“What, then, can be done? Can we do anything in the way of culture? Can the organic quality be changed? Can we make coarseness retire before the genius of refinement? It is surprising how much we can do in the kingdom of nature. By assiduous care we can transform the harsh and rasping crab-apple into the mild and genial fruit of the table; and we can, by persistent neglect, drive it back again into the coarseness of the wilderness. It is amazing how you can bring a grass-plot under discipline, until even the rank grass seems to seek conformity with the gentler turf; and it is equally amazing how 120by neglect and indifference you can degrade a lawn into a common field. In the realm of garden and field organic qualities can be changed. Does the possible transformation cease when we reach the kingdom of man? Can dull and heavy bodies be refined? Is it possible to alter the organic quality of a man’s flesh? It is much more possible than the majority of people assume. By thoughtful exercise, by reasonable diet, by firm restraint, by “plain living and high thinking,” it is possible to drive the heaviness out of our bodies, and to endow them with that organic refinement which will be the revealing minister of a new world. Can the transformation proceed further? Let me propound the question which is perhaps one of the greatest questions that can come from human lips: Is it possible to go into the roots and springs of character, into the primary spiritual substance which lies behind thought and feeling, and change the organic quality of the soul? If this can be done, the creation of pity is assured! If the coarse fibres of the soul can be transformed into delicate harp-strings, we shall soon have the sweet and responsive music of sympathy and affection! Can it be done? Why, this transformation is the very glory of the Christian evangel! What do we want accomplishing? We 121want the secret substance of the life chastened and refined, that it may become vibratory to the lives of our fellows. What think you then of this evangel? “He sits as a refiner.” And what is the purpose of the Refiner? Let the Apostle Paul supply the answer, “We are renewed by His Spirit in the inner man.” The Refiner renews our basal spiritual sub stance, takes away our drossy coarseness, and makes our spirits the ministers of refinement. And what are the conditions of obtaining refinement? The conditions are found in communion: “His Spirit in the inner man”: it is fellowship between man and his Maker; it is the companionship of the soul and God. All lofty communion is refining! All elevated companionships tend to make me chaste! What, then, must be the transforming influence of the companionship of the Highest? We can see its ministry in the lives of the saints. Lay your hand upon any one, man or woman, who walks in closest fellowship with the risen Lord, and you will find that the texture of their life is as the choicest porcelain, compared with which all irreligious lives are as coarse and common clay. By communion with the Divine we become “partakers of the Divine nature.” In fellowship we find the secret of spiritual refinement, and in spiritual refinement are 122found the springs of sympathy. To be pitiful we must become good. Our pity is born of our piety.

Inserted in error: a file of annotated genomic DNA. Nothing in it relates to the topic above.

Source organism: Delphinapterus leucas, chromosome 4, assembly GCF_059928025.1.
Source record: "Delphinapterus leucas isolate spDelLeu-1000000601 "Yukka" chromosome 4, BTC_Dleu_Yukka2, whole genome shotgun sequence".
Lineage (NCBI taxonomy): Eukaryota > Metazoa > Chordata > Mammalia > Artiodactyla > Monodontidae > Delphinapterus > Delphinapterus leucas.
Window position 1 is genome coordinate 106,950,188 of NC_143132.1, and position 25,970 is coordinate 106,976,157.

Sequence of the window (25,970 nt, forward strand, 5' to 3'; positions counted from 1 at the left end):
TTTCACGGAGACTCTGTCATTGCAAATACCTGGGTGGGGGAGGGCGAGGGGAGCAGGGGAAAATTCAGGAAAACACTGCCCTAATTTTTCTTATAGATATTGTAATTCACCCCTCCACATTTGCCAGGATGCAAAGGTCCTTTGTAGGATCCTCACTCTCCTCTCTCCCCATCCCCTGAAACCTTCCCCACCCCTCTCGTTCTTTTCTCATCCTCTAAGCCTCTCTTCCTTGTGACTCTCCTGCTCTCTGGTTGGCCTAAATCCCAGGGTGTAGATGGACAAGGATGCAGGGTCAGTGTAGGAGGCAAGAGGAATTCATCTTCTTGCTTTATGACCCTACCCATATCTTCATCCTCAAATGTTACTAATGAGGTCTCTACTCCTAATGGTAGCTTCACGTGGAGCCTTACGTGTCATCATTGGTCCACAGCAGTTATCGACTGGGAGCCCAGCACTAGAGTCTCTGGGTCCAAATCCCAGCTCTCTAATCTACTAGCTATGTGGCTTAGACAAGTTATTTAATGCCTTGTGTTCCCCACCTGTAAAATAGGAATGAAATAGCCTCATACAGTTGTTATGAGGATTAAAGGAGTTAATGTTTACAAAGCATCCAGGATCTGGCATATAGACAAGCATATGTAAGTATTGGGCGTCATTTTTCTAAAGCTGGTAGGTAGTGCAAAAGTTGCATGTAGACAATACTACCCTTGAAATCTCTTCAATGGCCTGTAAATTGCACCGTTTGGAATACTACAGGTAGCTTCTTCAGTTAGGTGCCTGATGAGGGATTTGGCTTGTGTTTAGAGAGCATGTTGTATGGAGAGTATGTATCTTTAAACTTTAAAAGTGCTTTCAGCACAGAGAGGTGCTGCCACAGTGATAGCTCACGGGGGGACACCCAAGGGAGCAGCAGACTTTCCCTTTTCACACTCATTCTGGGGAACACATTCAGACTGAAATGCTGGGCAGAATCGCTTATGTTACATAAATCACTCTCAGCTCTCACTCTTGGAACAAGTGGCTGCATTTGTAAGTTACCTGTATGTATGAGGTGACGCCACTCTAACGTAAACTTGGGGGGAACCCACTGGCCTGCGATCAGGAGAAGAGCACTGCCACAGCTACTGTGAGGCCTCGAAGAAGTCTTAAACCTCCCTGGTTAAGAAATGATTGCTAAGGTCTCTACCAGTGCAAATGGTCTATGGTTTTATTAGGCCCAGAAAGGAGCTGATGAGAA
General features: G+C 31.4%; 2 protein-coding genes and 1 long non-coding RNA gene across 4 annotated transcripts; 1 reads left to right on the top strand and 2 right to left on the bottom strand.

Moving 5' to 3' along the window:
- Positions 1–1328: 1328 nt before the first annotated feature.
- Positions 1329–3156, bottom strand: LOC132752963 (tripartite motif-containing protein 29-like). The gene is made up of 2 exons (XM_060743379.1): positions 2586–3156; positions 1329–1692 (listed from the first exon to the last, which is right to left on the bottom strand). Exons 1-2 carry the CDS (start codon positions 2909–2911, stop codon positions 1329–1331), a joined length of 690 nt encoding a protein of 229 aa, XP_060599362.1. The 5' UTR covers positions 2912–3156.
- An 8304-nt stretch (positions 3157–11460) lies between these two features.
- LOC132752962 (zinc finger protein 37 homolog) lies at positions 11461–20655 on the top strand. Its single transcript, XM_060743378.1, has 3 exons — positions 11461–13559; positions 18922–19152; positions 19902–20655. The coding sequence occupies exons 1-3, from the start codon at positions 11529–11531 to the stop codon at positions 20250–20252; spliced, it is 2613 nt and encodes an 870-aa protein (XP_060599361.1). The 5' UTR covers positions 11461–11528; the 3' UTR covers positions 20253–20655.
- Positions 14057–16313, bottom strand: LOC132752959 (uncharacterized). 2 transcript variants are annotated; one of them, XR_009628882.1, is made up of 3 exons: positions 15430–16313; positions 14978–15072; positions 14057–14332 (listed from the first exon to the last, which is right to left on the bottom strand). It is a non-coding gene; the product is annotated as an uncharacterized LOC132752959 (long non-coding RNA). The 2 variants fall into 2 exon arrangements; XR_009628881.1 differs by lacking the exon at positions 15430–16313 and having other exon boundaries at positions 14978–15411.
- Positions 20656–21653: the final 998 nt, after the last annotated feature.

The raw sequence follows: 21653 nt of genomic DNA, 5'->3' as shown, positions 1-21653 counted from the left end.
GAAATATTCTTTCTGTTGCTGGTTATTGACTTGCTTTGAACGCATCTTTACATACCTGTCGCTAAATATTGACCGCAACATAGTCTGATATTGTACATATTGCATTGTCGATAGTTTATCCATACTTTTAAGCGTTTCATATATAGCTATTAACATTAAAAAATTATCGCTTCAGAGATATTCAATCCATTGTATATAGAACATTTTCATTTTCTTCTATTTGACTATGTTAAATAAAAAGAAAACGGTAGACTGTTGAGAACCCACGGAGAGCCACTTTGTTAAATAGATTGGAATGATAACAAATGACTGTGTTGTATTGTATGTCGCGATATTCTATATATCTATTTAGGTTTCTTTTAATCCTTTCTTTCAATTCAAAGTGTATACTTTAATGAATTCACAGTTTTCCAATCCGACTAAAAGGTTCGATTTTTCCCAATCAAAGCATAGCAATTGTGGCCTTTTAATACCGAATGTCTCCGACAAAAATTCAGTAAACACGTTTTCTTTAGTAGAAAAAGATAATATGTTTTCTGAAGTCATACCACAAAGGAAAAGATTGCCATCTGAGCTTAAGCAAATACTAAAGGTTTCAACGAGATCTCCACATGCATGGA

But there is a second step in the process to which I must briefly direct your thought. It is not enough to be organically refined. Refined faculties must be exercised. A man may have a brain of very rare organic quality, and yet the particular function of the brain may be allowed to remain inactive and immature. It is not enough for me to become spiritually refined; I must exercise my refined spirit in the ministry of a large discernment. Now, for the creation of a wise and ready sympathy, there is no power which needs more continuous use than the power of the Imagination. I sometimes think, looking over the wide breadths of common life, that there is no faculty which is more persistently denied its appropriate work. “Look not every man on his own things, but every man also on the things of others.” Such vision calls for the exercise of the imagination. “Put yourself in his place.” Such transposition demands the ministry of the imagination. If the imagination be not exercised, we offer hospitality to the shrieking sisterhood of bigotry and intolerance. If a pure and refined imagination had been at work, how could an Anglican clergyman have declared that the Nonconformists are “in mad 123alliance with Anarchists”? And if a refined imagination had been in exercise, how could a Nonconformist have spoken of the Bishops as “caring little for the cause of Christ so long as they could suffocate Dissenters”? How much a refined imagination would have helped in the mutually sympathetic understanding of Pro-Boers and Anti-Boers? When this faculty is sleeping, evil things are very much awake! But for my immediate purpose I am asking for the exercise of the imagination in respect to things which would be otherwise insignificant. Imagination is second sight. Imagination is the eye which sees the unseen. Imagination does for the absent what the eye does for the present. Imagination does for the distant what the eye does for the near. The eye is concerned with surfaces; imagination is busied with depths. The dominion of the eye terminates at the horizon; at the horizon, imagination begins. Imagination is the faculty of realisation; it takes a surface and constructs a cube; it takes statistics, and fashions a life. Here is a surface fact: “Total of patients treated in the Queen’s Hospital during 1901, 31,064.” The eye observes the surface fact and passes on, and pity is unstirred. The imagination pauses at the surface, lingers long, if perchance she may comprehend something of its saddening 124significance. Imagination turns the figures over; 31,064! Then these afflicted folk would fill twenty buildings, each of them the size of the chapel at Carrs Lane. Says Imagination, “I will marshal the pain-ridden, bruised crowd in procession, and they shall pass my window and door, one a minute, one a minute, one a minute! How long will it take the procession to pass? Twenty-one days!” But what of the units of the dark and tearful procession? Imagination gets to work again. Have you a child down? They are like him. Have you a brother falling, or a sister faint and spent? They are like them. Have you known a mother torn and agonised with pain, or a father crushed and broken in his prime? They are like him. Have you gone down the steep way to the death-brink, and left a loved one there? Some of these, too, have been left at the brink, and their near ones are climbing up the steep way again alone! This is how refined imagination works, and, while she works, her sister, Pity, awakes and weeps! But if pity is not to be smothered again, the aroused impulse must be gratified and fed. I know that pity can give “ere charity begins,” but charity confirms pity, and strengthens and enriches it. Feelings of pity, which do not receive fulfilment in charity or service, may become ministers 125of petrifaction. Let our piety be the basis of our pity; let our imagination extend our vision; and from this area of hallowed out look there will arise rivers of gracious sympathy, abundantly succouring the children of pain and grief.